You are correct, you will lose any earnest money deposit. The Builder will offer this home (when completed)
as new inventory and will eventually sell the home. They will most likely sell it for less than what you agreed to pay, depending on the upgrades and the market conditions at the time of the Certificate of Occupancy is issued. Most Builders will issue you a time line of events which describes the completion dates in various stages of the new home build. Sometimes the earnest money deposit can be used if you transfer it to a different home built by your builder.
Feel free to call me with more particulars and I will represent you in making this transaction work to your benefit.
Lucy A. Puniwai
Sans Pareil Realty
Web Reference: http://webuyitwesellit.com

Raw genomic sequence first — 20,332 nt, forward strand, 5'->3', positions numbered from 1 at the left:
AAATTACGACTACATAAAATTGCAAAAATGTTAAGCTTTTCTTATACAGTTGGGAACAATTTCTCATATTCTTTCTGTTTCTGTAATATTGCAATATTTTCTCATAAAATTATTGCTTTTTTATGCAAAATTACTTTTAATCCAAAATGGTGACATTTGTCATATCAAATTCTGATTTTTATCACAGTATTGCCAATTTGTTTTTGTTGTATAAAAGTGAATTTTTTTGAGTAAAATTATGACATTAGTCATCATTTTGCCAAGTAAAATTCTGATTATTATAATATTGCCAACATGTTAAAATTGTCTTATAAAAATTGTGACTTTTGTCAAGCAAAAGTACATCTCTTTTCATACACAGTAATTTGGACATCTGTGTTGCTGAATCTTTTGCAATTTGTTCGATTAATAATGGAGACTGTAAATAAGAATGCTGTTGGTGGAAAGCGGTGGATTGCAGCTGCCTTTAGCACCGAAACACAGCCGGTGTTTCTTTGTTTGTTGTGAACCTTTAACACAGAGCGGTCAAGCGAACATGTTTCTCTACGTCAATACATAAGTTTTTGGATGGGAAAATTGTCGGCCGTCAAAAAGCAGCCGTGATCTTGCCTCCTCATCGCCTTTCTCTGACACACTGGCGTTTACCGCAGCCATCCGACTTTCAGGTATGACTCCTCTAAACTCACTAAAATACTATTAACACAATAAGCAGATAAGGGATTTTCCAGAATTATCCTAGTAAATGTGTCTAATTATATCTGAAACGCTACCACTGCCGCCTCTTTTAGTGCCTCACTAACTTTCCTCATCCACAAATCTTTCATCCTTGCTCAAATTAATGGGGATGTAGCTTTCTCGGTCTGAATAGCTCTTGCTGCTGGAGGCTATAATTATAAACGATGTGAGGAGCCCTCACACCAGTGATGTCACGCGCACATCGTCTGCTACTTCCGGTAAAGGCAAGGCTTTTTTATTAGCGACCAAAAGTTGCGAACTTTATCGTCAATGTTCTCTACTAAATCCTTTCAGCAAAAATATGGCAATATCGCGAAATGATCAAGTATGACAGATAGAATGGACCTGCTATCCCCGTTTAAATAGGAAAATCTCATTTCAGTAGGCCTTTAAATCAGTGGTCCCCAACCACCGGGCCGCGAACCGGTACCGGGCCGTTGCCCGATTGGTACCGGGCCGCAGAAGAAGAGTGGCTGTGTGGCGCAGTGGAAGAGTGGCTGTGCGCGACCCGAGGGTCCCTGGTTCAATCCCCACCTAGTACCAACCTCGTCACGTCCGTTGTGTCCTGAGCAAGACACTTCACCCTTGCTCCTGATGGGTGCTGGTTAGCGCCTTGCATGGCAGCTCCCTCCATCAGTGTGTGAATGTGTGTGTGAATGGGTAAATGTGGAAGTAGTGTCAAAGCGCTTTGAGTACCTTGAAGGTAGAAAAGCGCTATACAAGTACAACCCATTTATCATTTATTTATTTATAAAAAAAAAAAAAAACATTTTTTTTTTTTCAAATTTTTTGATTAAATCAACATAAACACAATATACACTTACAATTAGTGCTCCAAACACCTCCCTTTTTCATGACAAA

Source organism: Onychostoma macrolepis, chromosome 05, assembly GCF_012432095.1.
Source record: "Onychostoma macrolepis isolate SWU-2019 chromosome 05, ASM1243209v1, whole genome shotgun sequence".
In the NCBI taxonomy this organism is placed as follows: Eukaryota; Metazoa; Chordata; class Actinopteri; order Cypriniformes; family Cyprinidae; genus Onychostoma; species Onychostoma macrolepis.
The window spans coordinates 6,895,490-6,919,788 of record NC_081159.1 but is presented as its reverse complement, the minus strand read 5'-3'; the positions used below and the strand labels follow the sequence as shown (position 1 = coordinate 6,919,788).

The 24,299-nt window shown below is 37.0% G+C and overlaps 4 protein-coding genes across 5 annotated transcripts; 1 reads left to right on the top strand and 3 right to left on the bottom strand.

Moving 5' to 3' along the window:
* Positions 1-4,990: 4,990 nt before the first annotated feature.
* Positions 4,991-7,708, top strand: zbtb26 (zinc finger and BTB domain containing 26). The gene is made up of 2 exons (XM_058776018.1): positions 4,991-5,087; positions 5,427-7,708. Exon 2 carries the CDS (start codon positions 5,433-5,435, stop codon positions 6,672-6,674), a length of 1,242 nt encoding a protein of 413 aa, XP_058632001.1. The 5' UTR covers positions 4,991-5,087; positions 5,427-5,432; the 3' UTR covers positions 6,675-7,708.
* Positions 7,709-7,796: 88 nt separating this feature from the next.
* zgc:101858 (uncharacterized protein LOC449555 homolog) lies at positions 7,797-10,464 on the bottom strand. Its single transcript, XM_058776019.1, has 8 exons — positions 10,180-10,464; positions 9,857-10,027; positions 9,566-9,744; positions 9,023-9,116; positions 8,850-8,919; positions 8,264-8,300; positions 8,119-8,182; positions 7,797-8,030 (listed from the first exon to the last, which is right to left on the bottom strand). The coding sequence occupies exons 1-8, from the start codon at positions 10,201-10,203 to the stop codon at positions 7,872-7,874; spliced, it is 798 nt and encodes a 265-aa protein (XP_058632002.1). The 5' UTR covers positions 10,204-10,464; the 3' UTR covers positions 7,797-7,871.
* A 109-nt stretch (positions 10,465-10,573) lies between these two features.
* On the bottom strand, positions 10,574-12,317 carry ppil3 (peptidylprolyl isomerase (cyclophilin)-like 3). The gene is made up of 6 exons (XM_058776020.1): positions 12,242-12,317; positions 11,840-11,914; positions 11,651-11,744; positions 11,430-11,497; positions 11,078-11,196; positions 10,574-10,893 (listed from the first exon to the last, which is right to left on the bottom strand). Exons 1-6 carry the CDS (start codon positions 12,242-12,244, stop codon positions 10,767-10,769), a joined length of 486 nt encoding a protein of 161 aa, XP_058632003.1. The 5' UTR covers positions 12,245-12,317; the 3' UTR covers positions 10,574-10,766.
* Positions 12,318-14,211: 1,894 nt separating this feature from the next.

0 votes Thank Flag Link Wed Nov 12, 2008
There are some great foreclosures on the market fairly new construction with equity. It depends on how your contract is authored between you and your builder as right to cancel not continued. If you had a realtor representating when you purchased new construction then have agent review the terms and conditions OR contact a real estate attorney who can review the contract based on an hourly rate.

If we can assist you contact my office I am a realtor and loan officer.
http://www.lynn911.com http://www.homes-for-sale-dallas.com
Web Reference: http://www.lynn911.com
0 votes Thank Flag Link Wed Nov 12, 2008
CAn you get out the construction contract if you signed but didn't put any money down yet???
Flag Fri Feb 7, 2014